Catholic Girls

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Like smearing on black eyeliner or cuing up anything by The Cure, reading Colleen Curran’s first novel, Whores on the Hill, will take the reader way back. It is the late ’80s, and three naughty Catholic schoolgirls are beginning sophomore year at Sacred Heart Holy Angels, an all-girls school in the suburbs of Milwaukee. Though she was a shy girl during her freshman year at another school, sensitive Thisbe quickly falls in with brazen Astrid and exotic Juli. She razors her strawberry blonde bangs, laces up a pair of knee-high combat boots and begins to speak again. Days are spent at Sacred Heart in “uniform punk” while bitching about classmates, boys and absent fathers, quoting Prince and Protagoras, and chain-smoking under a statue of the Virgin Mary.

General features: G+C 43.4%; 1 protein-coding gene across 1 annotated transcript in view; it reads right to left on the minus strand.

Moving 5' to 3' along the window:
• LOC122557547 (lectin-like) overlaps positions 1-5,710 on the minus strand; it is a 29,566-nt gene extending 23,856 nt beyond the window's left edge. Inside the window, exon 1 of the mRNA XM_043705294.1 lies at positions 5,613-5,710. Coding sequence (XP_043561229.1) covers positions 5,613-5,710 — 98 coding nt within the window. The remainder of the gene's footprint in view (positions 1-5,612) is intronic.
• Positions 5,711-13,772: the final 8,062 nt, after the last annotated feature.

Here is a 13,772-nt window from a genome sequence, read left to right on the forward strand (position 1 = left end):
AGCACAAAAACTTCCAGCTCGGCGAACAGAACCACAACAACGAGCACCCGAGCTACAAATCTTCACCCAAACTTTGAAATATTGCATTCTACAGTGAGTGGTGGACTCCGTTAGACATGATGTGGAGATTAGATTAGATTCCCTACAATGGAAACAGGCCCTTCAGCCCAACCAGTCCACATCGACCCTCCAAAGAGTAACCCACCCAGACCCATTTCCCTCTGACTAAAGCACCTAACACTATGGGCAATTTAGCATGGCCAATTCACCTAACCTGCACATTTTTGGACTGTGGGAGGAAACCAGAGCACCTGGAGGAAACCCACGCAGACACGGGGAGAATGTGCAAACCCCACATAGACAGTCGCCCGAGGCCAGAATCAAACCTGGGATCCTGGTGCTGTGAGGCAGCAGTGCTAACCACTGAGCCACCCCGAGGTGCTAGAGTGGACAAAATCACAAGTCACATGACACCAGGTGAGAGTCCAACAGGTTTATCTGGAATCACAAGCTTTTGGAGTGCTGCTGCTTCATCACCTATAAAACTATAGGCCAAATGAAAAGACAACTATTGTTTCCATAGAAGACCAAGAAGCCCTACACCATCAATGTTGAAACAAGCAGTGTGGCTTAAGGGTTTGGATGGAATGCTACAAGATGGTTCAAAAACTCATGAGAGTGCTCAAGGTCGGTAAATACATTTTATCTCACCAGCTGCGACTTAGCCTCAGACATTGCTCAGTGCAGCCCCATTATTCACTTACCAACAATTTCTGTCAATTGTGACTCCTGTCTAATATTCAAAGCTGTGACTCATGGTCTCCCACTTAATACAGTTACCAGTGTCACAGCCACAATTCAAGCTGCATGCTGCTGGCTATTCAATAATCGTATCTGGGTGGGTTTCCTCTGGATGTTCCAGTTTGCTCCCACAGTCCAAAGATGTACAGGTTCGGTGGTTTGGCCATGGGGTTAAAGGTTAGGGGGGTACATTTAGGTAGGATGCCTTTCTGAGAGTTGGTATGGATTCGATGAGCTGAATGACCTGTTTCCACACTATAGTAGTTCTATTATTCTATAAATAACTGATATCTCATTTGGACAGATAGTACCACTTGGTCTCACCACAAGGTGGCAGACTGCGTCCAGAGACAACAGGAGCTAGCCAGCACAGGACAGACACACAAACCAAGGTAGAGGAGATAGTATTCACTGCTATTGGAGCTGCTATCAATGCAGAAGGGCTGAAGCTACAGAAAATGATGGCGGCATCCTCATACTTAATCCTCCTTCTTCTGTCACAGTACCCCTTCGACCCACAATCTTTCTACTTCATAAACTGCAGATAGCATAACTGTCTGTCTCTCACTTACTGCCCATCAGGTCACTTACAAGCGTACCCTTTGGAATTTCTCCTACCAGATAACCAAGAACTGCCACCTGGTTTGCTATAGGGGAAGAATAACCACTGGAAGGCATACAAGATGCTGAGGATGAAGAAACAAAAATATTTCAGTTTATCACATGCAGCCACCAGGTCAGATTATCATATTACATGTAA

At night, the girls are joyfully promiscuous and unperturbed by the whispered slurs that follow them through parties and clubs. Guided and haunted by the legend of Deb Scott (now presumed dead but still the fiercest girl ever to attend Sacred Heart), they are “a million nerve ends electric with appetite and not afraid.” Everything is going a bit too smoothly for the triad when Thisbe falls in love for the first time and the friendship is irreparably damaged by Astrid’s jealousy. The resulting conflict begins a chain of events with some surprising twists and ends with the destruction of Sacred Heart.

It seems likely that Whores on the Hill found its beginnings in personal reminiscence since the author’s own teen years were spent in a Milwaukee suburb. Despite or perhaps due to its personal nature, the story she pens is as universal as a journal entry and accurately represents the high school experience of teenage girls for the last 20 years. The characters leap right out of an old yearbook, girls you may not have known but definitely heard about. Readers will find that Curran captures the intensity of the teen years with an immediacy that feels more like memory than fiction.

Katherine Cho reviews books for Metro Times. Send comments to letters@metrotimes.com.

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